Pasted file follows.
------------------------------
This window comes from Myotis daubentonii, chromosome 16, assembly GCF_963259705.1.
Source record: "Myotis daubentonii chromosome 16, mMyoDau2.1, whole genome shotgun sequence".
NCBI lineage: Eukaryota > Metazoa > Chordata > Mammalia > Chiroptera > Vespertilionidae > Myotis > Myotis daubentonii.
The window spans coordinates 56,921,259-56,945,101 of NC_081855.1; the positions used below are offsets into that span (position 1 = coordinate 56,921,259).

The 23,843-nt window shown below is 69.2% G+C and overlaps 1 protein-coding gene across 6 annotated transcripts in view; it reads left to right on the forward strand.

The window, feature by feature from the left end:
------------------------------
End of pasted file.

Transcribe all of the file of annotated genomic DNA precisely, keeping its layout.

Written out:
This window comes from Myotis daubentonii, chromosome 16, assembly GCF_963259705.1.
Source record: "Myotis daubentonii chromosome 16, mMyoDau2.1, whole genome shotgun sequence".
NCBI lineage: Eukaryota > Metazoa > Chordata > Mammalia > Chiroptera > Vespertilionidae > Myotis > Myotis daubentonii.
The window spans coordinates 56,921,259-56,945,101 of NC_081855.1; the positions used below are offsets into that span (position 1 = coordinate 56,921,259).

The 23,843-nt window shown below is 69.2% G+C and overlaps 1 protein-coding gene across 6 annotated transcripts in view; it reads left to right on the forward strand.

The window, feature by feature from the left end: